July 31 (Bloomberg) -- Samsung Electronics Co. and Apple Inc. are trading places.
Last year, as sales of Samsung’s lineup of Galaxy smartphones and lower-end models surged around the world, Apple experienced its first profit decline in a decade and its iPhone -- which is priced more expensively than other handsets -- lost market share. Samsung gleefully rubbed Apple’s nose in it with television ads mocking iPhone users as pathetic fan boys.
Now the roles are reversed. Samsung yesterday posted stagnating sales and its weakest profits since becoming the world’s biggest phone maker in 2012, just a week after Apple released strong financial results driven by a jump in iPhone sales.
The reports expose a vulnerability in Samsung’s strategy of trying to be the phone company for all people. The high-end Galaxy S line -- the most profitable models for the company -- is being squeezed by Apple, which will attempt to tighten its grip later this year with bigger-screen iPhones that undercut a key selling point for Samsung. At the other end of the price spectrum, Samsung is grappling with upstart rivals in Asia such as Xiaomi Corp.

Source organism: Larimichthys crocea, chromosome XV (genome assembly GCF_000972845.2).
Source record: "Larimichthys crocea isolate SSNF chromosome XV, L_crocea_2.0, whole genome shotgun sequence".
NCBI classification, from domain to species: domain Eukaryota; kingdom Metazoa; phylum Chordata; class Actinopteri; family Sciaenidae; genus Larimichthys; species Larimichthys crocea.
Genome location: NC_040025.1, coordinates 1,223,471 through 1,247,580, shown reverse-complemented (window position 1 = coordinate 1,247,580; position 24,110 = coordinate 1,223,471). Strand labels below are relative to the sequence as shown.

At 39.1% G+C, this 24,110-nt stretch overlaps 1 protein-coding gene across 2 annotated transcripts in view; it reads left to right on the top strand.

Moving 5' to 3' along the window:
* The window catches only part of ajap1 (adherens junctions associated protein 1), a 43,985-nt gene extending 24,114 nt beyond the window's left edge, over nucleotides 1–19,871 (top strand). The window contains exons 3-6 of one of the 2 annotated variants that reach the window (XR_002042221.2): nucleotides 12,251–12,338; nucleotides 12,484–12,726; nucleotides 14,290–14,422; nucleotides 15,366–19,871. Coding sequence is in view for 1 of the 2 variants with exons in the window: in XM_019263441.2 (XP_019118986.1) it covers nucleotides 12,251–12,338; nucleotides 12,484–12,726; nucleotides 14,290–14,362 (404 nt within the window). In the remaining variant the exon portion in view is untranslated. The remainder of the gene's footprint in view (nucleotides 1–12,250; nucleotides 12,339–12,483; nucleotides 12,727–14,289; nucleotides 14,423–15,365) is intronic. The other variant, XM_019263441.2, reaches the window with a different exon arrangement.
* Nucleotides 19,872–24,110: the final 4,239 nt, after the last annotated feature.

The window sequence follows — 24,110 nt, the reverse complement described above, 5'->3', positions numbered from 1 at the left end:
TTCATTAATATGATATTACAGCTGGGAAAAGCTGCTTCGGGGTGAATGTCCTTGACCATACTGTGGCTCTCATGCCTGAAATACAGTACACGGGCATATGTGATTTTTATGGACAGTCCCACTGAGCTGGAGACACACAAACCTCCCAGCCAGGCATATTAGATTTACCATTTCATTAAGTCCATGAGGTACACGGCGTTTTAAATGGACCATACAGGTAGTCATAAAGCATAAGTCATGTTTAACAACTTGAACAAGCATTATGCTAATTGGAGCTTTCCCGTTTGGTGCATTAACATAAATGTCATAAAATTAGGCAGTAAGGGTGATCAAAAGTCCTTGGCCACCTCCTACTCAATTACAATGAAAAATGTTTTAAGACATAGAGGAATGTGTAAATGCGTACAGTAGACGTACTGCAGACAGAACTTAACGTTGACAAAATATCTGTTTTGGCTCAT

The squeeze is taking a toll on Samsung’s market share as well as its bottom line. While the Korean company still has the single-largest share in smartphones, its slice of the industry slipped to 25 percent as of the end of June, from 33 percent a year earlier, according to research firm Strategy Analytics.
“Samsung continues to face tough competition from Apple at the higher-end of the smartphone market and from Chinese brands like Huawei at the lower end,” Neil Mawston, executive director of Strategy Analytics, said in a statement.
Apple, meanwhile, is seeing the fruits of sticking with its strategy of focusing on deeper-pocketed customers and not responding to critics who have urged the Cupertino, California-based company to cut prices. IPhone sales increased 13 percent last quarter and the company had its biggest profit jump in two years.
Investors have taken note. Samsung’s stock fell 3.7 percent after its results were released yesterday, and are down 2 percent this year. Apple is up almost 20 percent this year and is approaching a record.
Perhaps Apple’s own batch of gloating ads are on the way?
To contact the reporter on this story: Adam Satariano in San Francisco at firstname.lastname@example.org
To contact the editors responsible for this story: Pui-Wing Tam at email@example.com Reed Stevenson